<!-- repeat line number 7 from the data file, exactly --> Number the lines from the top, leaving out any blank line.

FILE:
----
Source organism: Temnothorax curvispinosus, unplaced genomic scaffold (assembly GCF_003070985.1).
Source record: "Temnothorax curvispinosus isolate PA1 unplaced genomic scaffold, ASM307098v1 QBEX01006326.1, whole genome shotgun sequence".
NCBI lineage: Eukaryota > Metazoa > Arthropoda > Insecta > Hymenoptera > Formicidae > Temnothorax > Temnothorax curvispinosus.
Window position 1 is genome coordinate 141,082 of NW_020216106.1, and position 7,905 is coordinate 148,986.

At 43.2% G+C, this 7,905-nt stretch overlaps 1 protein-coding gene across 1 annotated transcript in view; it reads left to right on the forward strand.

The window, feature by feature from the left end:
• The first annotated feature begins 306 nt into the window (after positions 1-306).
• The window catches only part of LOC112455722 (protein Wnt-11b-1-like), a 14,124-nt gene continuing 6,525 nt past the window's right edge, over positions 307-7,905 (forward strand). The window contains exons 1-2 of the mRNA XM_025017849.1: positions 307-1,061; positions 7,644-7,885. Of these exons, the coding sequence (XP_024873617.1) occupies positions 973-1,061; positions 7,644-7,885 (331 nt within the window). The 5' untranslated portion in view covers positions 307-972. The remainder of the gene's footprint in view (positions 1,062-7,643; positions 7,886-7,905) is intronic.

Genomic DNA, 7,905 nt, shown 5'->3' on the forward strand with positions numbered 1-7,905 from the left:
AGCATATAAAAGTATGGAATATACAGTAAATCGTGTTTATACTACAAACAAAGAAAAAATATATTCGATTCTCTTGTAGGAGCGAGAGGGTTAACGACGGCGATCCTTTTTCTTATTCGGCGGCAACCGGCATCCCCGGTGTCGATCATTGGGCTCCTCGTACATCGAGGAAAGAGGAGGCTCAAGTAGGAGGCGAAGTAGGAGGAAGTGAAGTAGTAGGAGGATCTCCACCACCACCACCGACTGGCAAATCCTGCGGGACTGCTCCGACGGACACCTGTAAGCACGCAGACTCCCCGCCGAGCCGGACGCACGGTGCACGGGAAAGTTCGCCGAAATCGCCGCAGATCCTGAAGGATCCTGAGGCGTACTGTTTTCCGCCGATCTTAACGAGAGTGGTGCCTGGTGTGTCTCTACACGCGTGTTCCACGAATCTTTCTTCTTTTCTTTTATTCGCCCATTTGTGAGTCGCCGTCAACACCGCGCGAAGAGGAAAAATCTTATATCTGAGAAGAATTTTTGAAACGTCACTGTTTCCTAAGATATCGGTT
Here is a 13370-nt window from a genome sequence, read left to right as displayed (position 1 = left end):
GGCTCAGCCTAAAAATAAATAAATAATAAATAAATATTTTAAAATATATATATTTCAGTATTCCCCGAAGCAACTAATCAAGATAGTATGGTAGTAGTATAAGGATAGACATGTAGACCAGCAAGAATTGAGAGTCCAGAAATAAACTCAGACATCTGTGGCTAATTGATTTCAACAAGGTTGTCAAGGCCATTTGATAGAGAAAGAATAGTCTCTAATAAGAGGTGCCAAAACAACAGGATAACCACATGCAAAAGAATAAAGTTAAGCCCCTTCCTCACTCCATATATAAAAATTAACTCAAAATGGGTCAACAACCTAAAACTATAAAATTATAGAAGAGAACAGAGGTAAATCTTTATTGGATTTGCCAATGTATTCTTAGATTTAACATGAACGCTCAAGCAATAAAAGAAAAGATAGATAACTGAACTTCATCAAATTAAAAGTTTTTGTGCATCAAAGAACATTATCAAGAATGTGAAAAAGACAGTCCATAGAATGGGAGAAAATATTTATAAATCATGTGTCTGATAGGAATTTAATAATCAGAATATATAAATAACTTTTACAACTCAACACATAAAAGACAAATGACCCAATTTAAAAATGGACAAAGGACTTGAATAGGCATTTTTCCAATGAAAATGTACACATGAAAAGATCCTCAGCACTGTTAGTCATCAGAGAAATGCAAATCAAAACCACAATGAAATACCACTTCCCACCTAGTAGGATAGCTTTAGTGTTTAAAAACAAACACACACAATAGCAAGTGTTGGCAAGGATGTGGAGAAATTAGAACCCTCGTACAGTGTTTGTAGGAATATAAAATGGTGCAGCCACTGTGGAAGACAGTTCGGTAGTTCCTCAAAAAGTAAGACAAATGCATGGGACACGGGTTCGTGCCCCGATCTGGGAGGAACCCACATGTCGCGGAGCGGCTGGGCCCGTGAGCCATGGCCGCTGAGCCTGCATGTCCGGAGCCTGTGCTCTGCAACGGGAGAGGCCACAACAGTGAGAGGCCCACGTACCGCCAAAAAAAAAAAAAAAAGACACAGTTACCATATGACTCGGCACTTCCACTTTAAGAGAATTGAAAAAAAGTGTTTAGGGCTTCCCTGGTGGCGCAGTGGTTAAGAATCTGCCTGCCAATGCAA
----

• The first annotated feature begins 306 nt into the window (after positions 1-306).